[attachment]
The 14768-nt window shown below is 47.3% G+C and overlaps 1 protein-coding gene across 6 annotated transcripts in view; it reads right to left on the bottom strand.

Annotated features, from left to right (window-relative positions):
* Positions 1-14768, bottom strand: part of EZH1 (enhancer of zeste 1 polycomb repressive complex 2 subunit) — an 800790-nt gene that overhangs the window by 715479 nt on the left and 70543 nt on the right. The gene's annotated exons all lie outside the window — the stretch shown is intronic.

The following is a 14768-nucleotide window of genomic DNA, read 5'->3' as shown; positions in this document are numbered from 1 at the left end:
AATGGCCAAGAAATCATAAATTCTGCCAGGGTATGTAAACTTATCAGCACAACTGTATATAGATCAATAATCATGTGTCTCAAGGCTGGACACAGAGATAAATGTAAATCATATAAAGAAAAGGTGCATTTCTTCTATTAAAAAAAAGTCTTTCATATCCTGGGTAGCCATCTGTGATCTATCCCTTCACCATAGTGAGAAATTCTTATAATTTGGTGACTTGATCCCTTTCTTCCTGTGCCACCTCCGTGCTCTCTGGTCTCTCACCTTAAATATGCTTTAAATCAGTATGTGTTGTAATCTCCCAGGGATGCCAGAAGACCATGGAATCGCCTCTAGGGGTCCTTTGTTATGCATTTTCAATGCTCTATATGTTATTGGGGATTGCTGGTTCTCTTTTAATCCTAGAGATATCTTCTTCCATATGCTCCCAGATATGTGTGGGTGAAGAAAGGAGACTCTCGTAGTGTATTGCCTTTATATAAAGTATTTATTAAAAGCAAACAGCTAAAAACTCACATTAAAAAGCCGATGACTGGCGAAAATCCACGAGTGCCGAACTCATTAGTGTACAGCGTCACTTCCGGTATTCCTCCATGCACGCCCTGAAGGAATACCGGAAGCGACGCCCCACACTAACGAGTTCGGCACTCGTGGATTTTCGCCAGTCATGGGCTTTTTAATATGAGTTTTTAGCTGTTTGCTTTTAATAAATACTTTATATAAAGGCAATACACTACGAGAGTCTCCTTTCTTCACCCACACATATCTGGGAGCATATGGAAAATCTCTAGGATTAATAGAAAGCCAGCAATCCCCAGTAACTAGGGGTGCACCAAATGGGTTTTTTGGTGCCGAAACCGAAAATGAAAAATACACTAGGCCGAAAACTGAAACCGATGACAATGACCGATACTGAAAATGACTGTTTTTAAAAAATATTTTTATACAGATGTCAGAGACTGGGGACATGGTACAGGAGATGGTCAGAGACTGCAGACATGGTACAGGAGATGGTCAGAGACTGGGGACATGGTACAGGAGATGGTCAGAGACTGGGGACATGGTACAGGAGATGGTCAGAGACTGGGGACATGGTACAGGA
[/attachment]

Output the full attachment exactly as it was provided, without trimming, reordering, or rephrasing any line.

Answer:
The 14768-nt window shown below is 47.3% G+C and overlaps 1 protein-coding gene across 6 annotated transcripts in view; it reads right to left on the bottom strand.

Annotated features, from left to right (window-relative positions):
* Positions 1-14768, bottom strand: part of EZH1 (enhancer of zeste 1 polycomb repressive complex 2 subunit) — an 800790-nt gene that overhangs the window by 715479 nt on the left and 70543 nt on the right. The gene's annotated exons all lie outside the window — the stretch shown is intronic.

The following is a 14768-nucleotide window of genomic DNA, read 5'->3' as shown; positions in this document are numbered from 1 at the left end:
AATGGCCAAGAAATCATAAATTCTGCCAGGGTATGTAAACTTATCAGCACAACTGTATATAGATCAATAATCATGTGTCTCAAGGCTGGACACAGAGATAAATGTAAATCATATAAAGAAAAGGTGCATTTCTTCTATTAAAAAAAAGTCTTTCATATCCTGGGTAGCCATCTGTGATCTATCCCTTCACCATAGTGAGAAATTCTTATAATTTGGTGACTTGATCCCTTTCTTCCTGTGCCACCTCCGTGCTCTCTGGTCTCTCACCTTAAATATGCTTTAAATCAGTATGTGTTGTAATCTCCCAGGGATGCCAGAAGACCATGGAATCGCCTCTAGGGGTCCTTTGTTATGCATTTTCAATGCTCTATATGTTATTGGGGATTGCTGGTTCTCTTTTAATCCTAGAGATATCTTCTTCCATATGCTCCCAGATATGTGTGGGTGAAGAAAGGAGACTCTCGTAGTGTATTGCCTTTATATAAAGTATTTATTAAAAGCAAACAGCTAAAAACTCACATTAAAAAGCCGATGACTGGCGAAAATCCACGAGTGCCGAACTCATTAGTGTACAGCGTCACTTCCGGTATTCCTCCATGCACGCCCTGAAGGAATACCGGAAGCGACGCCCCACACTAACGAGTTCGGCACTCGTGGATTTTCGCCAGTCATGGGCTTTTTAATATGAGTTTTTAGCTGTTTGCTTTTAATAAATACTTTATATAAAGGCAATACACTACGAGAGTCTCCTTTCTTCACCCACACATATCTGGGAGCATATGGAAAATCTCTAGGATTAATAGAAAGCCAGCAATCCCCAGTAACTAGGGGTGCACCAAATGGGTTTTTTGGTGCCGAAACCGAAAATGAAAAATACACTAGGCCGAAAACTGAAACCGATGACAATGACCGATACTGAAAATGACTGTTTTTAAAAAATATTTTTATACAGATGTCAGAGACTGGGGACATGGTACAGGAGATGGTCAGAGACTGCAGACATGGTACAGGAGATGGTCAGAGACTGGGGACATGGTACAGGAGATGGTCAGAGACTGGGGACATGGTACAGGAGATGGTCAGAGACTGGGGACATGGTACAGGA